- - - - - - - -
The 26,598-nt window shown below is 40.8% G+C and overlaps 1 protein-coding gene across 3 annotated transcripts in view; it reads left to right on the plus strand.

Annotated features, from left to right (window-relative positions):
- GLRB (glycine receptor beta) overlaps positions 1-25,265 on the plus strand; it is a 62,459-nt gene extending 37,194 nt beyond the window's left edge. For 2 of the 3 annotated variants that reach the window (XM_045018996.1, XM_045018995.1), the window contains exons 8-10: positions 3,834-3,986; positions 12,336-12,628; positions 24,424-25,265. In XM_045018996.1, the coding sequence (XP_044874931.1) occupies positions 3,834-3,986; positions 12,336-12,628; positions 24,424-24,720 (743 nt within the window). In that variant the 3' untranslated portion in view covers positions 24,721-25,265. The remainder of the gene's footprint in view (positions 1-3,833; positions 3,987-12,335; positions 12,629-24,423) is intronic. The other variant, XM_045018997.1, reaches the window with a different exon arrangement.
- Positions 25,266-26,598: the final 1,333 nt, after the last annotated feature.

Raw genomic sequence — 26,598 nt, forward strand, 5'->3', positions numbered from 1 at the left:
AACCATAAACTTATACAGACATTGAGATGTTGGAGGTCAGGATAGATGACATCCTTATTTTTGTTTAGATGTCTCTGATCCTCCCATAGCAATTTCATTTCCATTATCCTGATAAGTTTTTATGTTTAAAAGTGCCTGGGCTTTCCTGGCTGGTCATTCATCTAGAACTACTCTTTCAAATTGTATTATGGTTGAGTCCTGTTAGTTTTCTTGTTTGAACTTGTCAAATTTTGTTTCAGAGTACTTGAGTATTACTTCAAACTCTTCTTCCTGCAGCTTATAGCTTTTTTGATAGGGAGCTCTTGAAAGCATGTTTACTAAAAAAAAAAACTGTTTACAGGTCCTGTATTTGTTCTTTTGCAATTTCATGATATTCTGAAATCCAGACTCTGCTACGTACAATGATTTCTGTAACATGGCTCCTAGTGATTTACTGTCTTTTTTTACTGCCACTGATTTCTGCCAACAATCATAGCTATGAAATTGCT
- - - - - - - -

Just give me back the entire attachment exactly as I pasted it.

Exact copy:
The 26,598-nt window shown below is 40.8% G+C and overlaps 1 protein-coding gene across 3 annotated transcripts in view; it reads left to right on the plus strand.

Annotated features, from left to right (window-relative positions):
- GLRB (glycine receptor beta) overlaps positions 1-25,265 on the plus strand; it is a 62,459-nt gene extending 37,194 nt beyond the window's left edge. For 2 of the 3 annotated variants that reach the window (XM_045018996.1, XM_045018995.1), the window contains exons 8-10: positions 3,834-3,986; positions 12,336-12,628; positions 24,424-25,265. In XM_045018996.1, the coding sequence (XP_044874931.1) occupies positions 3,834-3,986; positions 12,336-12,628; positions 24,424-24,720 (743 nt within the window). In that variant the 3' untranslated portion in view covers positions 24,721-25,265. The remainder of the gene's footprint in view (positions 1-3,833; positions 3,987-12,335; positions 12,629-24,423) is intronic. The other variant, XM_045018997.1, reaches the window with a different exon arrangement.
- Positions 25,266-26,598: the final 1,333 nt, after the last annotated feature.

Raw genomic sequence — 26,598 nt, forward strand, 5'->3', positions numbered from 1 at the left:
AACCATAAACTTATACAGACATTGAGATGTTGGAGGTCAGGATAGATGACATCCTTATTTTTGTTTAGATGTCTCTGATCCTCCCATAGCAATTTCATTTCCATTATCCTGATAAGTTTTTATGTTTAAAAGTGCCTGGGCTTTCCTGGCTGGTCATTCATCTAGAACTACTCTTTCAAATTGTATTATGGTTGAGTCCTGTTAGTTTTCTTGTTTGAACTTGTCAAATTTTGTTTCAGAGTACTTGAGTATTACTTCAAACTCTTCTTCCTGCAGCTTATAGCTTTTTTGATAGGGAGCTCTTGAAAGCATGTTTACTAAAAAAAAAAACTGTTTACAGGTCCTGTATTTGTTCTTTTGCAATTTCATGATATTCTGAAATCCAGACTCTGCTACGTACAATGATTTCTGTAACATGGCTCCTAGTGATTTACTGTCTTTTTTTACTGCCACTGATTTCTGCCAACAATCATAGCTATGAAATTGCT